Written lab reports are a key component of the course. They are due at the beginning of the next lab. In a report, you demonstrate your ability to organize and interpret data, to draw inferences, and to communicate conclusions. Unless otherwise specified, students may submit a single report for their lab group of four or fewer students directed, each student must complete their own lab report individually.
A standard lab report consists of the following sections, with the given weights. Labs whose reports deviate from this format will be accompanied by specific guidelines.
Summarizes the investigation, including procedure and conclusions, as briefly as possible.
Identifies the questions investigated, hypotheses tested, or skills taught.
Identifies the physics principles relevant to the situation. Develops the formulas or equations to obtain the desired information from the measurements.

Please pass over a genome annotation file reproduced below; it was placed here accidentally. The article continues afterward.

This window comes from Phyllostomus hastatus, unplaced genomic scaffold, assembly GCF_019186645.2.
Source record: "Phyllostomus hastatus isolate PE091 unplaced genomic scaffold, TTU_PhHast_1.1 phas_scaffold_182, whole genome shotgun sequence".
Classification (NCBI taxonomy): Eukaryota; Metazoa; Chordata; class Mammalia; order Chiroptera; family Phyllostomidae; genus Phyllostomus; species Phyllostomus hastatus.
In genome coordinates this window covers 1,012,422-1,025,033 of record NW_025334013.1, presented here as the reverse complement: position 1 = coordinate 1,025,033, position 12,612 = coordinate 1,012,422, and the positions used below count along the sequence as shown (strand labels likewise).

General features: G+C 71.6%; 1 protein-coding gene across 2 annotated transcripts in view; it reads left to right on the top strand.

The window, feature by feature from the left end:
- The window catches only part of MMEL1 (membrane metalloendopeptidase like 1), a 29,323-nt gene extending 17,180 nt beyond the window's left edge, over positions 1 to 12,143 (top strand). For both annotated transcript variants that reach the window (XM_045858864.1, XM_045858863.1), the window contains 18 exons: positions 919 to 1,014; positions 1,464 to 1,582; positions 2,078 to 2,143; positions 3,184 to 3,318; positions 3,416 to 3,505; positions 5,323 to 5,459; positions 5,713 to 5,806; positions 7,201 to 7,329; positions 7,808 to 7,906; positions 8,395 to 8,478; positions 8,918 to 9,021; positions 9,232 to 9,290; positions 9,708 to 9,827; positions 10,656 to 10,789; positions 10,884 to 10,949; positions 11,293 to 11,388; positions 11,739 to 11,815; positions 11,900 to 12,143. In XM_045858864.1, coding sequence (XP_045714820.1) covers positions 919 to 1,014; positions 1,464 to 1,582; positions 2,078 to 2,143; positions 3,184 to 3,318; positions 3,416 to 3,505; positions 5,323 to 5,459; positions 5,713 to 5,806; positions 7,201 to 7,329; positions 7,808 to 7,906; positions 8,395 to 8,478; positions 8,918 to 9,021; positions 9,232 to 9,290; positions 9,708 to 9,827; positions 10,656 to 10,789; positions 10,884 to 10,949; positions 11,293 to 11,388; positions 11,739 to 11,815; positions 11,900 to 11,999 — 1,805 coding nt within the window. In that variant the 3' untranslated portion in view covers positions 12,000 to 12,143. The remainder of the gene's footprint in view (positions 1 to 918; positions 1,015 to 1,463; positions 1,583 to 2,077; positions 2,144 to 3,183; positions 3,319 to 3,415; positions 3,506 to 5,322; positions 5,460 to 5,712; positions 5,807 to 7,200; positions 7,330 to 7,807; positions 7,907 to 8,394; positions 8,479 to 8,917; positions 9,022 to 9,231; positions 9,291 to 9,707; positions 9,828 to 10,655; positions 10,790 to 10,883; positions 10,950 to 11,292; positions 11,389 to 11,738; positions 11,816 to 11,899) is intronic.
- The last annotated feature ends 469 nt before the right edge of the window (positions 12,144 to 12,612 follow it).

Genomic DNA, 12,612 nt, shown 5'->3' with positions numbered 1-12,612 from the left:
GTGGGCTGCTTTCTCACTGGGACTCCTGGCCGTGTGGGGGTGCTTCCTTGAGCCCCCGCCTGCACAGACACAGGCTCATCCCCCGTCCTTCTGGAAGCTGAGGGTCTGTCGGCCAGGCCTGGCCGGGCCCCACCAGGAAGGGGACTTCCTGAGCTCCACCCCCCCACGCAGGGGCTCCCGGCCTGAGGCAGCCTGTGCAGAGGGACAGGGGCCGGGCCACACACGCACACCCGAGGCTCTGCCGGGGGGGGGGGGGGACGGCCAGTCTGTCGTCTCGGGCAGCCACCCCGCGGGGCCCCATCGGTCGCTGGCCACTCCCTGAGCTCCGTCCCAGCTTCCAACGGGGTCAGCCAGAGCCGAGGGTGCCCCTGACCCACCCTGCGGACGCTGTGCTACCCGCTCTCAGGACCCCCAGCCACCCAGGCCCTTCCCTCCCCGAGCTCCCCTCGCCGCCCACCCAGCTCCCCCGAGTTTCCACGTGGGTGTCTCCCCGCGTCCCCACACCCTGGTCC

Describes the apparatus and procedure in enough detail for a reader to duplicate your experiment.
Data are to be presented to the instructor at the end of the lab period in which they are recorded. If they need to be included in the report for reference, they should be transcribed.
Report all processing of data, such as statistics and plots. The actual formulas and procedures you use should already have been addressed in the “Theory” section above.
Detail the meaning of your results, particularly pertaining to the “Purpose” above.
Describe possible sources of measurement error, and how errors would affect your results. Please do not use the term “human error.” If the experimenter may have done something wrong, identify it specifically.
What is the answer to the question you investigated? Is your hypothesis supported or not? Is your study conclusive? Explain, referring to your “Discussion” above.
You can download a printable version of these guidelines in pdf format.
Copyright © 30 August 2023.
Revised: 13 January 2024. Maintained by Richard Barrans.